What Limited Government Looks Like: Adopting a Foster Child
Jennifer Marshall /
Many of us will give thanks for family this week.
Sadly, more than one hundred thousand children awaiting adoption from the foster care system don’t have a family to be thankful for.
More than 400,000 children are in the foster care system, and about a quarter are in circumstances that will prevent them from being reunified with their family of origin. They need adoptive homes.
November is National Adoption Month, and this year’s initiative aims to find permanent parents for these 107,000 foster children. That’s a call advocates of limited government should take seriously.
Without adoption, these children will reach adulthood without a family to call their own. That will put them at greater risk of economic distress, depending on welfare, having a child outside of marriage, and being convicted of a crime.
Time is not on the side of these children. In 2003, Dr. Wade Horn, then Assistant Secretary for Children and Families at the Department of Health and Human Services, testified that after reaching age nine in foster care, a waiting child is more likely to remain in the foster care system than to be adopted.
The foster care system urgently needs reform, as Thomas Atwood, former president of the National Council for Adoption, wrote in a Heritage Backgrounder earlier this year:
Sadly, for many tens of thousands of children and youth, foster care is more like a trap door than a safety net, beneath which they languish for years in multiple placements without the loving parents and permanent family that all children need and deserve. Long-term foster care is the de facto case plan for many children. As a result, every year tens of thousands of youth age out of foster care without a family. The child welfare system as a whole, of which foster care is the largest and most costly piece, needs comprehensive reform. =? > 0%s?e year’s initiative aims to find permanent parents for these 107,000 foster children. That’s a call advocates of limited government should take seriously.
But reforming policy won’t be enough. These vulnerable children need families.
Adopting a foster child is civil society in action, a beautiful picture of conservative principles at work.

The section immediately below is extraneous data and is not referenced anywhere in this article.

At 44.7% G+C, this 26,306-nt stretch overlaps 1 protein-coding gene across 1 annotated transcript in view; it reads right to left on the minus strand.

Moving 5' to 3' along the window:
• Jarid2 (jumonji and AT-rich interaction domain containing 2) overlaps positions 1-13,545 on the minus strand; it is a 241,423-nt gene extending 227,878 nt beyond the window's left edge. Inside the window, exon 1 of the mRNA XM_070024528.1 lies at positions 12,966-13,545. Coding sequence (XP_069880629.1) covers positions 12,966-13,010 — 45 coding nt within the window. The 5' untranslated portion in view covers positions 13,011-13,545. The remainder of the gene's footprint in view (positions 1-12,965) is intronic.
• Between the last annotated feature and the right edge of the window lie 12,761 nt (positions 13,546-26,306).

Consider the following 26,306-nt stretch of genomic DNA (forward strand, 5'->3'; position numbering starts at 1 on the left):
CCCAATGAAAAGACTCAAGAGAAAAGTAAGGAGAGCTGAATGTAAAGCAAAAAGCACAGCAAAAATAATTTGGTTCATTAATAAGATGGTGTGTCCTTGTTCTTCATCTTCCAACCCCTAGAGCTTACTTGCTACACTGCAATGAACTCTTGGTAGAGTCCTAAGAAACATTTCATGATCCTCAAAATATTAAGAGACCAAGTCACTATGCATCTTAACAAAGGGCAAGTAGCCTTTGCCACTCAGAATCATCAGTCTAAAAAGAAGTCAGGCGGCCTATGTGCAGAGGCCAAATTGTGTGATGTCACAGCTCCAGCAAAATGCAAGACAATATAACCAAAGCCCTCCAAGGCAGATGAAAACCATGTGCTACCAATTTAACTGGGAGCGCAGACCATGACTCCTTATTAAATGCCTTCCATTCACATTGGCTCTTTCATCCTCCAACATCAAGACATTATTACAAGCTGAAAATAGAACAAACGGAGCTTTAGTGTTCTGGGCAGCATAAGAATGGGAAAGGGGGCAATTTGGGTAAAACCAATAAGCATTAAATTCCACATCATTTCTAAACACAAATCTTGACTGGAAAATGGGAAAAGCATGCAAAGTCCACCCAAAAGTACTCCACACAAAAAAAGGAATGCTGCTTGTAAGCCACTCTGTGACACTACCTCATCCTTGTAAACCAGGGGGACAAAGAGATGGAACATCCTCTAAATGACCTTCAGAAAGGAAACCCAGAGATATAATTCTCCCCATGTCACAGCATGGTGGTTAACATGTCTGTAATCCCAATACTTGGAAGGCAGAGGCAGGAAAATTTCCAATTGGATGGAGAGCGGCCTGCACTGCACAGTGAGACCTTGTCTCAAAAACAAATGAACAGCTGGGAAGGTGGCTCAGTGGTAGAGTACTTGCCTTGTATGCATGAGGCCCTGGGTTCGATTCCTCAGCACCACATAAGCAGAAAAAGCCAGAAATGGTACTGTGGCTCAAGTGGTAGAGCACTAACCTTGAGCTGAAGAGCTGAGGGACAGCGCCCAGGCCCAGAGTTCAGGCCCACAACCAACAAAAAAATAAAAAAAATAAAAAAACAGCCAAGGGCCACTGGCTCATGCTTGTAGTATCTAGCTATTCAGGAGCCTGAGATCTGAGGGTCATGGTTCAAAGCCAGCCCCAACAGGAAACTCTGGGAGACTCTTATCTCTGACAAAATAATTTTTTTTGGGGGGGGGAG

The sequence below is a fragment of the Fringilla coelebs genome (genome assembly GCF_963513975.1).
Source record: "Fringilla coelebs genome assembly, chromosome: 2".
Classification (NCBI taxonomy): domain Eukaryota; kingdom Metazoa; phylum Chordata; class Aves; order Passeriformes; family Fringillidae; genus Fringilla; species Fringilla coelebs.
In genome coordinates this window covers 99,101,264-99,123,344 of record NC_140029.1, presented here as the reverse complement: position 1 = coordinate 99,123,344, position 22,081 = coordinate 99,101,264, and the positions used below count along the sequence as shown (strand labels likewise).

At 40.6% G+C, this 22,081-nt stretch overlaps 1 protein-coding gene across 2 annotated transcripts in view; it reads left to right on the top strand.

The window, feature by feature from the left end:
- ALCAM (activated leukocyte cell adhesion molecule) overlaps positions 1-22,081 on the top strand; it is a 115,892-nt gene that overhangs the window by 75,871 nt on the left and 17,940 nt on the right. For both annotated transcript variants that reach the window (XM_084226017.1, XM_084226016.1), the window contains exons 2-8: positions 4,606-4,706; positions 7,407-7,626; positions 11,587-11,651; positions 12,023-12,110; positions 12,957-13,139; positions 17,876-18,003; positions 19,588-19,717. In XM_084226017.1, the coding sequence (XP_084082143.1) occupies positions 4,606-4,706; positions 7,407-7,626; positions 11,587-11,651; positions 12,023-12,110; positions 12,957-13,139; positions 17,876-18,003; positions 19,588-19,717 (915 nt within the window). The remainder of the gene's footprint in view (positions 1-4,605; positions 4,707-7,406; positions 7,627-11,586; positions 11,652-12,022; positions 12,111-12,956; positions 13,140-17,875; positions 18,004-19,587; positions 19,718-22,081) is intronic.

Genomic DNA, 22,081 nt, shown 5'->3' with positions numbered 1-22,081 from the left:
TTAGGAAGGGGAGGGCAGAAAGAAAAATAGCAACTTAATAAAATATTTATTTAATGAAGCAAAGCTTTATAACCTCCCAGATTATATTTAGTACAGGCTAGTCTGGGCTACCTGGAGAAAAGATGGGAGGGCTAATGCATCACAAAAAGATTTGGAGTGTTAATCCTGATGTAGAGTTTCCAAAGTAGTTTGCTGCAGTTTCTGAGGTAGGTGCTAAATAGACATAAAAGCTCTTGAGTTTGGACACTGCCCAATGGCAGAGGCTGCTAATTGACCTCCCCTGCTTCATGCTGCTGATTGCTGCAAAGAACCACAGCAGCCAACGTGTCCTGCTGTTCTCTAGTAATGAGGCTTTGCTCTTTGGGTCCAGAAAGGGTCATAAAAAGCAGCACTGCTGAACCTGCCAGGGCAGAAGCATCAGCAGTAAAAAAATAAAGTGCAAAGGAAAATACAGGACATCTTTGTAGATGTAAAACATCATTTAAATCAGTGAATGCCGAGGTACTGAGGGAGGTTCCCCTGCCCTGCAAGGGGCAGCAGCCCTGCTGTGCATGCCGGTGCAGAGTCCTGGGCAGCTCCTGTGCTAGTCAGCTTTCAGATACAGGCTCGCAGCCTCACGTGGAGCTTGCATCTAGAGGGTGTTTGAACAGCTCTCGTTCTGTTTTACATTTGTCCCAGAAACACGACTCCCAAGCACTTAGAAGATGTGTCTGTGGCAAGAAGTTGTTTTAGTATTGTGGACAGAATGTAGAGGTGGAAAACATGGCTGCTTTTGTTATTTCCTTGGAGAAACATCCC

Not everyone is in a position to foster or adopt, but we can all help those who assist foster children to find homes and support the families who take them in. This holiday season, spread the word about this good work. If you know a foster or adoptive family, thank them and ask how you can help.
Consider a donation to Wait Nor More or Harvest of Hope (described below) on behalf of the more than 100,000 foster children waiting for adoption. For families, what better way to help children prize the blessing of family and consider the needs of others? For adults, how about directing the gift-giving spirit of your office, church, or other groups toward these children in need?
To learn more or to contribute directly to help foster children find homes, check out these two ministries:
Wait No More: Launched in 2008 by Focus on the Family to alert more Americans to the urgency of the need for adoption, Wait No More hosts events that gather government leaders, churches, private adoption agencies and prospective adoptive parents to provide information and opportunities to begin the adoption process on site. To date, 7,100 have attended Wait No More events, with 1,791 families initiating adoption of foster children. In Colorado, where the group is headquartered, the number of foster children waiting for adoption dropped from about 800 to 350, thanks to the efforts of Wait No More in conjunction with other ministries and agencies.
Harvest of Hope: Rev. Buster Soaries and his Somerset, NJ, congregation began their foster care work when they learned of a “boarder baby” crisis—newborns abandoned in hospitals—in their county and elsewhere in the state. The Harvest of Hope Program was created to find families for these infants. Since then, Harvest of Hope has recruited 385 foster families, placing a total of over 900 children in temporary foster care. Some 149 families have adopted 235 children. The ministry’s efforts have expanded, with Harvest of Hope now leading a statewide network of churches from which foster parents are recruited and supported as they take in children.